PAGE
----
Skip navigation
Skip navigation

Transitions in Biological Organisation

Calcott, Brett

Description

The biological world is hierarchically organised – larger wholes are composed of smaller parts. One take on the different levels might look like this: genes, cells, organs, multicellular organisms, social groups of animals, species, and ecological communities. What processes formed this hierarchy? For the hierarchical structure has a history – many parts and wholes that we now take for granted simply did not exist before. In some cases parts aggregated to form a larger whole: once free-living...[Show more]

dc.contributor.authorCalcott, Brett
dc.date.accessioned2010-12-06T06:26:39Z
dc.date.accessioned2011-01-04T02:33:43Z
dc.date.available2010-12-06T06:26:39Z
dc.date.available2011-01-04T02:33:43Z
dc.identifier.otherb25317489
dc.identifier.urihttp://hdl.handle.net/1885/49391
dc.description.abstractThe biological world is hierarchically organised – larger wholes are composed of smaller parts. One take on the different levels might look like this: genes, cells, organs, multicellular organisms, social groups of animals, species, and ecological communities. What processes formed this hierarchy? For the hierarchical structure has a history – many parts and wholes that we now take for granted simply did not exist before. In some cases parts aggregated to form a larger whole: once free-living ants formed the first eusocial colonies. In other cases, the parts were formed within an already aggregated whole: kidneys, hearts, and the like came after multicellular creatures were formed. What can we say in general about these repeated transitions in biological organisation? Can we explain the production of each new level by appealing to the same, or similar, processes? The thesis addresses some of these questions, and how we might go about answering them.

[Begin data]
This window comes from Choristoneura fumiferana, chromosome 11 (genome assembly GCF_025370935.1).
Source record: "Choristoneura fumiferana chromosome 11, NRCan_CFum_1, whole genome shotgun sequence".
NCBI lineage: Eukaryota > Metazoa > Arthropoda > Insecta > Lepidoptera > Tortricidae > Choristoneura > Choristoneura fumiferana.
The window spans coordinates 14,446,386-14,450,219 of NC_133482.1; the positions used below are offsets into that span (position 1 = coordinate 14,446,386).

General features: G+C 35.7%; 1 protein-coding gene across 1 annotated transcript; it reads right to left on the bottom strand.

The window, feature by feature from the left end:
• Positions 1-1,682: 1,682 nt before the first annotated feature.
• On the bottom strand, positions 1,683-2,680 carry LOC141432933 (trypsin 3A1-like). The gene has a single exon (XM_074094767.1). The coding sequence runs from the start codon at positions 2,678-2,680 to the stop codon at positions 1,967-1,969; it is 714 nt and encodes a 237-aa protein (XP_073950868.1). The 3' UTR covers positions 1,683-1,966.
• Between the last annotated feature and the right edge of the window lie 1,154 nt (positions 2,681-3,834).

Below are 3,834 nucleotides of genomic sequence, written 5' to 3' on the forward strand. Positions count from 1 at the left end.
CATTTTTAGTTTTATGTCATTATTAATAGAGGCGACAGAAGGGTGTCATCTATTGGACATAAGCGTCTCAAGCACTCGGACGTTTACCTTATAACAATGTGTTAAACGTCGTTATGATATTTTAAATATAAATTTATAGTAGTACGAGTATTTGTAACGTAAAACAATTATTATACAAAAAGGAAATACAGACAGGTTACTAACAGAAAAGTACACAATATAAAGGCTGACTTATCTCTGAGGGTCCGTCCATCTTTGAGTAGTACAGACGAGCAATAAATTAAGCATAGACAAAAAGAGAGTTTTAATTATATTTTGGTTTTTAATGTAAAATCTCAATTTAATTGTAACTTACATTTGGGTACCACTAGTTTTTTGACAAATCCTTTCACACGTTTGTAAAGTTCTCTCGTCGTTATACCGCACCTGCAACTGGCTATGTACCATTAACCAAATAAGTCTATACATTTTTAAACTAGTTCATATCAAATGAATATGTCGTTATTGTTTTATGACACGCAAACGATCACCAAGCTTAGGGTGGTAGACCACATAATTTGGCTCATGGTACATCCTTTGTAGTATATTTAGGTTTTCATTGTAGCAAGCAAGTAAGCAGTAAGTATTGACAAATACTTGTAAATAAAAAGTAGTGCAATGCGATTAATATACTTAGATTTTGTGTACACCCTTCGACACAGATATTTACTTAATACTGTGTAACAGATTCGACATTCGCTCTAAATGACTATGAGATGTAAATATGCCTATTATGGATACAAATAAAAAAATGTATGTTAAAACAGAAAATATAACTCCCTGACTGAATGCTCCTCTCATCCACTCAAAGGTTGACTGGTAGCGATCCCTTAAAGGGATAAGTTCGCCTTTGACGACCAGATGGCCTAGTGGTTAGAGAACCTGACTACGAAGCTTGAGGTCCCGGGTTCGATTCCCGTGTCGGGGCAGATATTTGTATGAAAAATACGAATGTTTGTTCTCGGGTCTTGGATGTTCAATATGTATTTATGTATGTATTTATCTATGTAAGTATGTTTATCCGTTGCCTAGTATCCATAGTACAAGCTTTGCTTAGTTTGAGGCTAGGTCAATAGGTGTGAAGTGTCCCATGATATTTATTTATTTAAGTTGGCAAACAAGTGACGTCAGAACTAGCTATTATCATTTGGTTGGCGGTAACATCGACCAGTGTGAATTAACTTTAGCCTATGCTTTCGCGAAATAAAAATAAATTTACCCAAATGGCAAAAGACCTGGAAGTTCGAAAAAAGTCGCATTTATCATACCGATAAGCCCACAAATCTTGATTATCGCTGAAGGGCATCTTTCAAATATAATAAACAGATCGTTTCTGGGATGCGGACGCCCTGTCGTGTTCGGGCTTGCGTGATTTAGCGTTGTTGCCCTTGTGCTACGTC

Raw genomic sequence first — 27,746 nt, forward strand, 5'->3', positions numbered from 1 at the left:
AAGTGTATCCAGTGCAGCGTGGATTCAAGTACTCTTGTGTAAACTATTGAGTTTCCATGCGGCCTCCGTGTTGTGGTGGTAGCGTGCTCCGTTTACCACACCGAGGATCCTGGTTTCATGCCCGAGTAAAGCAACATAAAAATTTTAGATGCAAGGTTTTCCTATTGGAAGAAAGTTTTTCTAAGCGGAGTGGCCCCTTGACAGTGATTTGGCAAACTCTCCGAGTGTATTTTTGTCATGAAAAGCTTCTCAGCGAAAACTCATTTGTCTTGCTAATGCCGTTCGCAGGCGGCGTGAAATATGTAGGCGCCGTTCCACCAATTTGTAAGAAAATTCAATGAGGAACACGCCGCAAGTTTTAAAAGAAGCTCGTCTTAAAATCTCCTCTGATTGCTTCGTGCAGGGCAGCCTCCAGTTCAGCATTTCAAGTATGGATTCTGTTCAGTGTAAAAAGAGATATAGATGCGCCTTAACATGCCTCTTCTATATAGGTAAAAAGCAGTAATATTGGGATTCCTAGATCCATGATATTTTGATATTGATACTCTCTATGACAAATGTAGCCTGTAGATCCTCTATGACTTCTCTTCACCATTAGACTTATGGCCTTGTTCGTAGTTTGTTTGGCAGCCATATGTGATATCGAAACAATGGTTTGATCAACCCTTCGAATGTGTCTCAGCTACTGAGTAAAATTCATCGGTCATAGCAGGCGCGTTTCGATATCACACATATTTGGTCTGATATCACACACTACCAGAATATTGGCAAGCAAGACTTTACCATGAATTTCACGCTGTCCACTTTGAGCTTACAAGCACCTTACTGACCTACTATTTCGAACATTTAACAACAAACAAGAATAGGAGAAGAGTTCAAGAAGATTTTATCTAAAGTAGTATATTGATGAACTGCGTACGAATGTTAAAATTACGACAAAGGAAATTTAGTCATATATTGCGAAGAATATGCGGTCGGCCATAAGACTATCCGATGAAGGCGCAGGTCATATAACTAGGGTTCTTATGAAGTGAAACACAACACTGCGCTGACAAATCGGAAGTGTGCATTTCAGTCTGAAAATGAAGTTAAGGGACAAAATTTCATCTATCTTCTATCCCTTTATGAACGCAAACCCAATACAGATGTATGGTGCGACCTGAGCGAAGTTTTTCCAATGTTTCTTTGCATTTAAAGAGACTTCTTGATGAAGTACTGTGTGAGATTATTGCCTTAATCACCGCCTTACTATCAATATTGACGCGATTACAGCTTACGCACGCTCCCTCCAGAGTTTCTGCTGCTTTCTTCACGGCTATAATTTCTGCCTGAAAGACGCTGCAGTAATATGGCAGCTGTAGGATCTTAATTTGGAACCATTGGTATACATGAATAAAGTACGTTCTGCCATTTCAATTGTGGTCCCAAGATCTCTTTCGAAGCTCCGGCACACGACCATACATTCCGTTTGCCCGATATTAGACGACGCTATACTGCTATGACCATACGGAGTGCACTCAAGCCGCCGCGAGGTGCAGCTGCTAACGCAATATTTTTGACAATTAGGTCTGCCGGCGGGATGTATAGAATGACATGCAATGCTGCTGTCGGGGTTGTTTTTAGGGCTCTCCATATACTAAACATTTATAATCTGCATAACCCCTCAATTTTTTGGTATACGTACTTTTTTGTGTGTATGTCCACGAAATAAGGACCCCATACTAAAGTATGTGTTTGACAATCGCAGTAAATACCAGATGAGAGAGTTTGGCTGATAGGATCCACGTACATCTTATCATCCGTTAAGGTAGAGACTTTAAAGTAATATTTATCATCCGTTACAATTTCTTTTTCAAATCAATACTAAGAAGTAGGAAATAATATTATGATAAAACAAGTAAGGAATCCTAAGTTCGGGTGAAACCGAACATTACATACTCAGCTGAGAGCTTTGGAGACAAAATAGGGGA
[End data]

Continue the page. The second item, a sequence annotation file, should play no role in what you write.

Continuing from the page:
dc.language.isoen
dc.rights.uriThe Australian National University
dc.titleTransitions in Biological Organisation
dc.typeThesis (PhD)
dcterms.valid2006
local.description.notesThis version of the thesis has slightly different pagination to the bound version but the text is the same.
local.description.refereedYes
local.type.degreeDoctor of Philosophy (PhD)
dc.date.issued2006
local.contributor.affiliationPhilosophy Program, Research School of Social Sciences
local.contributor.affiliationThe Australian National University
local.identifier.doi10.25911/5d7a2d7966e7b
local.mintdoimint
CollectionsOpen Access Theses

Download

File Description SizeFormat Image
WholeThesis_Calcott.pdfWhole Thesis1.1 MBAdobe PDFThumbnail


Items in Open Research are protected by copyright, with all rights reserved, unless otherwise indicated.

Updated:  22 January 2019/ Responsible Officer:  University Librarian/ Page Contact:  Library Systems & Web Coordinator